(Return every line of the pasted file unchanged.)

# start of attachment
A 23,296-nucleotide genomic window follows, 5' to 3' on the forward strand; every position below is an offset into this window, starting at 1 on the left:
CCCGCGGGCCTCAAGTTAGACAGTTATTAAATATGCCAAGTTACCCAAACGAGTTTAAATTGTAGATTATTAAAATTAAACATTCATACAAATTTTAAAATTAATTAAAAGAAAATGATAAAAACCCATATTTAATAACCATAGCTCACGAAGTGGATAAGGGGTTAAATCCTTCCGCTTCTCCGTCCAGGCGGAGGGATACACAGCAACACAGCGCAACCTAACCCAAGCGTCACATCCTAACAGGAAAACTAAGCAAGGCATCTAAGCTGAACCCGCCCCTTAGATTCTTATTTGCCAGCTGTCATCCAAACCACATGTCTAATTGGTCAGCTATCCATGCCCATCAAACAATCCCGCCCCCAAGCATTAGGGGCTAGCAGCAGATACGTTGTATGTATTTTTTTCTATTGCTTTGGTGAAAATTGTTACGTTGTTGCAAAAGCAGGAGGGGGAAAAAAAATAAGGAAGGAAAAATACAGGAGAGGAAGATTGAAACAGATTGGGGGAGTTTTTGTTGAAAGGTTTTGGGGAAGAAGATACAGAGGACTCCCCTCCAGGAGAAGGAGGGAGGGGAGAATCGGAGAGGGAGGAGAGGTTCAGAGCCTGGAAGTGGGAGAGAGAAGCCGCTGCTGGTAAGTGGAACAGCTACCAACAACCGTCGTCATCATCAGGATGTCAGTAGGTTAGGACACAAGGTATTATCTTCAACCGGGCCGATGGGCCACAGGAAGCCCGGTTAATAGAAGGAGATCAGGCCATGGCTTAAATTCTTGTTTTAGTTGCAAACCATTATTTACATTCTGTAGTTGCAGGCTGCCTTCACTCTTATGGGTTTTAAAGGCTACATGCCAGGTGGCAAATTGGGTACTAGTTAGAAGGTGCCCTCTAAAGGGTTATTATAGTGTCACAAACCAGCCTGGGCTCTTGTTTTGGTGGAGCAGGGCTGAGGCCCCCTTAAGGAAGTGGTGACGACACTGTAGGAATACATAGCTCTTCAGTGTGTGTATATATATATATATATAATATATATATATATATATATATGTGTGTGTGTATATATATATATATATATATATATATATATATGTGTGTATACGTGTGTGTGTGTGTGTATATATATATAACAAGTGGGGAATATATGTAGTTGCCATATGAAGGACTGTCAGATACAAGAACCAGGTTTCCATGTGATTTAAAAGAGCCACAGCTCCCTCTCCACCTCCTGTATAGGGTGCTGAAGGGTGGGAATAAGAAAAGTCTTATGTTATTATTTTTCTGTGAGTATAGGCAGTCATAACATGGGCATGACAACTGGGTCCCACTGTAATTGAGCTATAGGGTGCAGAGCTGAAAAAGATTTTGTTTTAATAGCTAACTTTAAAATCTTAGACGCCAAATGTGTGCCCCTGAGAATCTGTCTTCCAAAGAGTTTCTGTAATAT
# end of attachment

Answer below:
A 23,296-nucleotide genomic window follows, 5' to 3' on the forward strand; every position below is an offset into this window, starting at 1 on the left:
CCCGCGGGCCTCAAGTTAGACAGTTATTAAATATGCCAAGTTACCCAAACGAGTTTAAATTGTAGATTATTAAAATTAAACATTCATACAAATTTTAAAATTAATTAAAAGAAAATGATAAAAACCCATATTTAATAACCATAGCTCACGAAGTGGATAAGGGGTTAAATCCTTCCGCTTCTCCGTCCAGGCGGAGGGATACACAGCAACACAGCGCAACCTAACCCAAGCGTCACATCCTAACAGGAAAACTAAGCAAGGCATCTAAGCTGAACCCGCCCCTTAGATTCTTATTTGCCAGCTGTCATCCAAACCACATGTCTAATTGGTCAGCTATCCATGCCCATCAAACAATCCCGCCCCCAAGCATTAGGGGCTAGCAGCAGATACGTTGTATGTATTTTTTTCTATTGCTTTGGTGAAAATTGTTACGTTGTTGCAAAAGCAGGAGGGGGAAAAAAAATAAGGAAGGAAAAATACAGGAGAGGAAGATTGAAACAGATTGGGGGAGTTTTTGTTGAAAGGTTTTGGGGAAGAAGATACAGAGGACTCCCCTCCAGGAGAAGGAGGGAGGGGAGAATCGGAGAGGGAGGAGAGGTTCAGAGCCTGGAAGTGGGAGAGAGAAGCCGCTGCTGGTAAGTGGAACAGCTACCAACAACCGTCGTCATCATCAGGATGTCAGTAGGTTAGGACACAAGGTATTATCTTCAACCGGGCCGATGGGCCACAGGAAGCCCGGTTAATAGAAGGAGATCAGGCCATGGCTTAAATTCTTGTTTTAGTTGCAAACCATTATTTACATTCTGTAGTTGCAGGCTGCCTTCACTCTTATGGGTTTTAAAGGCTACATGCCAGGTGGCAAATTGGGTACTAGTTAGAAGGTGCCCTCTAAAGGGTTATTATAGTGTCACAAACCAGCCTGGGCTCTTGTTTTGGTGGAGCAGGGCTGAGGCCCCCTTAAGGAAGTGGTGACGACACTGTAGGAATACATAGCTCTTCAGTGTGTGTATATATATATATATATAATATATATATATATATATATATGTGTGTGTGTATATATATATATATATATATATATATATATATGTGTGTATACGTGTGTGTGTGTGTGTATATATATATAACAAGTGGGGAATATATGTAGTTGCCATATGAAGGACTGTCAGATACAAGAACCAGGTTTCCATGTGATTTAAAAGAGCCACAGCTCCCTCTCCACCTCCTGTATAGGGTGCTGAAGGGTGGGAATAAGAAAAGTCTTATGTTATTATTTTTCTGTGAGTATAGGCAGTCATAACATGGGCATGACAACTGGGTCCCACTGTAATTGAGCTATAGGGTGCAGAGCTGAAAAAGATTTTGTTTTAATAGCTAACTTTAAAATCTTAGACGCCAAATGTGTGCCCCTGAGAATCTGTCTTCCAAAGAGTTTCTGTAATAT